Ohio State still had two timeouts left, and Penn State’s dynamic offense needed probably two first downs to seal the win. The Lions started at their own 15 and didn’t come close to getting one first down, as the Buckeyes overwhelmed the PSU offensive line.
Barkley, who was held to just 44 yards rushing on 21 carries, was blown up for a 7-yard loss on the first play by Dre’Mont Jones. Barkley was stuffed for a 2-yard loss on the next play, making it third-and-19.
“Four-minute offense is something that hurt us last year, and hurt us (today),” Franklin said. “I thought we changed our identity. We tried to run the ball. … and the playcalling, we’re not protecting well and we’re not running well.”
McSorley was 17-of-29 for 192 yards and two scores, and he also ran for 49 yards on 13 carries. But PSU was held to just 283 total yards, only 91 on the ground.
“We had that opportunity to kind of ice it with that four-minute,” McSorley said. “That big play on first down where they were able to get a negative yardage play and put us behind the sticks, quick timeout, saved them a lot of time, put us in a bind.”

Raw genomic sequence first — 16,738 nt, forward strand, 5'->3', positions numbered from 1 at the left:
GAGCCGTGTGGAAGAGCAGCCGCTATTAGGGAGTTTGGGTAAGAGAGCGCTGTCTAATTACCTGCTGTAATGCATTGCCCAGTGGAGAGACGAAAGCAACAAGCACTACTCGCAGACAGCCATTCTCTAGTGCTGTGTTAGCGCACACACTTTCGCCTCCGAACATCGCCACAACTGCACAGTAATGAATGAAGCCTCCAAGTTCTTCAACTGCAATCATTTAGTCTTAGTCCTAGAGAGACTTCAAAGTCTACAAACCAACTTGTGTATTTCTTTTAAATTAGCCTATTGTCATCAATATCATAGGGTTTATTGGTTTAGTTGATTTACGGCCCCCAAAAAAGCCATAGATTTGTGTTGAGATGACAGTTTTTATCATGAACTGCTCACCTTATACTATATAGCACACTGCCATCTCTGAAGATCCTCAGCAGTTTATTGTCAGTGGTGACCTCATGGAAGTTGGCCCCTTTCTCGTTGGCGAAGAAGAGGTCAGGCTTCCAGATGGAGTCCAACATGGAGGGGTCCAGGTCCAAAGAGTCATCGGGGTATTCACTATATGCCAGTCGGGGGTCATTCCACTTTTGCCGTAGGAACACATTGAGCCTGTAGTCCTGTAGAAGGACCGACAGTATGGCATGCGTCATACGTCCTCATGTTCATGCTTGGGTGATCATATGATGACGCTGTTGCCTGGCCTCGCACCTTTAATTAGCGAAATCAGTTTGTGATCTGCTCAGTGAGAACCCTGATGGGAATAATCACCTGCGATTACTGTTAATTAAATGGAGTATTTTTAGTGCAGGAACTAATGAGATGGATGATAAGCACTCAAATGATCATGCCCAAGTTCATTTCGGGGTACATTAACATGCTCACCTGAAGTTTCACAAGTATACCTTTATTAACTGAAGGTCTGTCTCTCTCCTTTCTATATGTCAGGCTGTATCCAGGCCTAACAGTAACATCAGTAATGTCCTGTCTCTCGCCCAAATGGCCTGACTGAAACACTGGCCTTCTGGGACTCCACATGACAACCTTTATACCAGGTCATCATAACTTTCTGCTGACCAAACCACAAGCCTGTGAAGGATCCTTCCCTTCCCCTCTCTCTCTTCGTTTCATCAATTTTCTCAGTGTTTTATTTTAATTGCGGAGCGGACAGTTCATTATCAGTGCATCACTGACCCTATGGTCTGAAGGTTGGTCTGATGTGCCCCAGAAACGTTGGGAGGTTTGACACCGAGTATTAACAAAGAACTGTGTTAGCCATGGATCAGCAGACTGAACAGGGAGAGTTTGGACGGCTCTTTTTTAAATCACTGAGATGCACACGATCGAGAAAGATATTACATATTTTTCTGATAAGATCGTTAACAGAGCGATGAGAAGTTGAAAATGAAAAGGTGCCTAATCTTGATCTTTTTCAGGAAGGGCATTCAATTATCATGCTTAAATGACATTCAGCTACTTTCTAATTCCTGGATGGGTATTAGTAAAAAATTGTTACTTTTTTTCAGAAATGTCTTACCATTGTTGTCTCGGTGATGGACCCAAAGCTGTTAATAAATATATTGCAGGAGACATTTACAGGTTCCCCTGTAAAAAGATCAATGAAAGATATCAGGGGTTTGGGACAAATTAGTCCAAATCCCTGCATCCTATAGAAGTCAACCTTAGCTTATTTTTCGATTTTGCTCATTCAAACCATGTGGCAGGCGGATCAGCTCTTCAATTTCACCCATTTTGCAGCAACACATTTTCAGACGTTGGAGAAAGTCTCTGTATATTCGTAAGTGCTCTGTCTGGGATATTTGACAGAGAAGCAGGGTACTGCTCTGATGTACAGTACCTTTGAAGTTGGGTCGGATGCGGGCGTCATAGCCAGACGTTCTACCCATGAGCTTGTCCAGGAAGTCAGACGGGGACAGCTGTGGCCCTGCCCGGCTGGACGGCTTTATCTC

Ohio State regained possession at its 42 with 3:07 to play. Once again, the PSU defense had no answer for Barrett, who hit consecutive passes of 20, 6 and 14 yards to move the Buckeyes to the 16.
Barrett then tossed a 16-yard score to wide-open tight end Marcus Baugh for a 39-38 Buckeye lead with 1:48 to go. Ohio State again went for two and a three-point lead, but Barrett was stopped trying to run up the middle.
Penn State still had 1:45 left, plenty of time for the potent offense, and needed just a field goal to win. Instead, the Lions’ continued to get destroyed by Ohio State’s pressure and had no chance to do much of anything.
McSorley misfired on first down, was sacked for a 5-yard loss on second down and missed again on third down. Facing fourth-and-10 with the game on the line, McSorley was pressured out of the pocket, had no one open and threw another incompletion that turned the ball back over to the Buckeyes.